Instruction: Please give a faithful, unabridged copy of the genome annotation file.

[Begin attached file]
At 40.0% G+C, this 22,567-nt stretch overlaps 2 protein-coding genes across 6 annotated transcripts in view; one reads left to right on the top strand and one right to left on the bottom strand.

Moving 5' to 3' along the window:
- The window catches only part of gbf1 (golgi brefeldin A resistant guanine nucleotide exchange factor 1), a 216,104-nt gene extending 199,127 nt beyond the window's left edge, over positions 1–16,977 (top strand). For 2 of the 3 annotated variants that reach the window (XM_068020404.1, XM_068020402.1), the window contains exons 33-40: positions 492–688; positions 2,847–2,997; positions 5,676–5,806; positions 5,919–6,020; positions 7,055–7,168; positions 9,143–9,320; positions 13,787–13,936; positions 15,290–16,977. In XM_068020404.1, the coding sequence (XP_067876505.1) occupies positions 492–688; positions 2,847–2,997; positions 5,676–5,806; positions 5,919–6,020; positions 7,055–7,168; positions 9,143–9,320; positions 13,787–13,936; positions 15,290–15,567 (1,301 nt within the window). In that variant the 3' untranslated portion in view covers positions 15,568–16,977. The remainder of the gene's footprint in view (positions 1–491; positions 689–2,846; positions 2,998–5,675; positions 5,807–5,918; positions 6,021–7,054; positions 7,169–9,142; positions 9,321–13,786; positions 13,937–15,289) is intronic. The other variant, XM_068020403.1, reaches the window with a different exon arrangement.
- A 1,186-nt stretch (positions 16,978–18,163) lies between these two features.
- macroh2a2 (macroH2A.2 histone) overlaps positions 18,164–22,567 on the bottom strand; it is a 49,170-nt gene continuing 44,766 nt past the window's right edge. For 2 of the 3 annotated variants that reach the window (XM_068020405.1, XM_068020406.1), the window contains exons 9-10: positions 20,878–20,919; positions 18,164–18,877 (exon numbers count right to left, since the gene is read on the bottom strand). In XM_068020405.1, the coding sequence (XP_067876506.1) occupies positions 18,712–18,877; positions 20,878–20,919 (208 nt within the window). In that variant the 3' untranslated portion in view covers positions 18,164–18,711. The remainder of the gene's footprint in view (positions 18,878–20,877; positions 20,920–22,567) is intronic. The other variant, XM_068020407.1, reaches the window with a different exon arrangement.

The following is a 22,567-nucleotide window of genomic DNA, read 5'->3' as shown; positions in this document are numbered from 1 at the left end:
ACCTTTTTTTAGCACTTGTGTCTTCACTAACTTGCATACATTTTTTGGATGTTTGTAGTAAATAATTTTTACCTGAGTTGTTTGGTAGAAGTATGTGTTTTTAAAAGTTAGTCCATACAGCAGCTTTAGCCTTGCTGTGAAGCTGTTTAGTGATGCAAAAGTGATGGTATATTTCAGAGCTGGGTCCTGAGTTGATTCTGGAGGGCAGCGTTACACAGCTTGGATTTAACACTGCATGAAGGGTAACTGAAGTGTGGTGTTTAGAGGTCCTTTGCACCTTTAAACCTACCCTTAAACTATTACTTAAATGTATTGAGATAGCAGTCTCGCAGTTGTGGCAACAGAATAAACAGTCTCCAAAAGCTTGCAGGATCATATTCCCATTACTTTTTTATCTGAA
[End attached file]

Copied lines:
At 40.0% G+C, this 22,567-nt stretch overlaps 2 protein-coding genes across 6 annotated transcripts in view; one reads left to right on the top strand and one right to left on the bottom strand.

Moving 5' to 3' along the window:
- The window catches only part of gbf1 (golgi brefeldin A resistant guanine nucleotide exchange factor 1), a 216,104-nt gene extending 199,127 nt beyond the window's left edge, over positions 1–16,977 (top strand). For 2 of the 3 annotated variants that reach the window (XM_068020404.1, XM_068020402.1), the window contains exons 33-40: positions 492–688; positions 2,847–2,997; positions 5,676–5,806; positions 5,919–6,020; positions 7,055–7,168; positions 9,143–9,320; positions 13,787–13,936; positions 15,290–16,977. In XM_068020404.1, the coding sequence (XP_067876505.1) occupies positions 492–688; positions 2,847–2,997; positions 5,676–5,806; positions 5,919–6,020; positions 7,055–7,168; positions 9,143–9,320; positions 13,787–13,936; positions 15,290–15,567 (1,301 nt within the window). In that variant the 3' untranslated portion in view covers positions 15,568–16,977. The remainder of the gene's footprint in view (positions 1–491; positions 689–2,846; positions 2,998–5,675; positions 5,807–5,918; positions 6,021–7,054; positions 7,169–9,142; positions 9,321–13,786; positions 13,937–15,289) is intronic. The other variant, XM_068020403.1, reaches the window with a different exon arrangement.
- A 1,186-nt stretch (positions 16,978–18,163) lies between these two features.
- macroh2a2 (macroH2A.2 histone) overlaps positions 18,164–22,567 on the bottom strand; it is a 49,170-nt gene continuing 44,766 nt past the window's right edge. For 2 of the 3 annotated variants that reach the window (XM_068020405.1, XM_068020406.1), the window contains exons 9-10: positions 20,878–20,919; positions 18,164–18,877 (exon numbers count right to left, since the gene is read on the bottom strand). In XM_068020405.1, the coding sequence (XP_067876506.1) occupies positions 18,712–18,877; positions 20,878–20,919 (208 nt within the window). In that variant the 3' untranslated portion in view covers positions 18,164–18,711. The remainder of the gene's footprint in view (positions 18,878–20,877; positions 20,920–22,567) is intronic. The other variant, XM_068020407.1, reaches the window with a different exon arrangement.

The following is a 22,567-nucleotide window of genomic DNA, read 5'->3' as shown; positions in this document are numbered from 1 at the left end:
ACCTTTTTTTAGCACTTGTGTCTTCACTAACTTGCATACATTTTTTGGATGTTTGTAGTAAATAATTTTTACCTGAGTTGTTTGGTAGAAGTATGTGTTTTTAAAAGTTAGTCCATACAGCAGCTTTAGCCTTGCTGTGAAGCTGTTTAGTGATGCAAAAGTGATGGTATATTTCAGAGCTGGGTCCTGAGTTGATTCTGGAGGGCAGCGTTACACAGCTTGGATTTAACACTGCATGAAGGGTAACTGAAGTGTGGTGTTTAGAGGTCCTTTGCACCTTTAAACCTACCCTTAAACTATTACTTAAATGTATTGAGATAGCAGTCTCGCAGTTGTGGCAACAGAATAAACAGTCTCCAAAAGCTTGCAGGATCATATTCCCATTACTTTTTTATCTGAA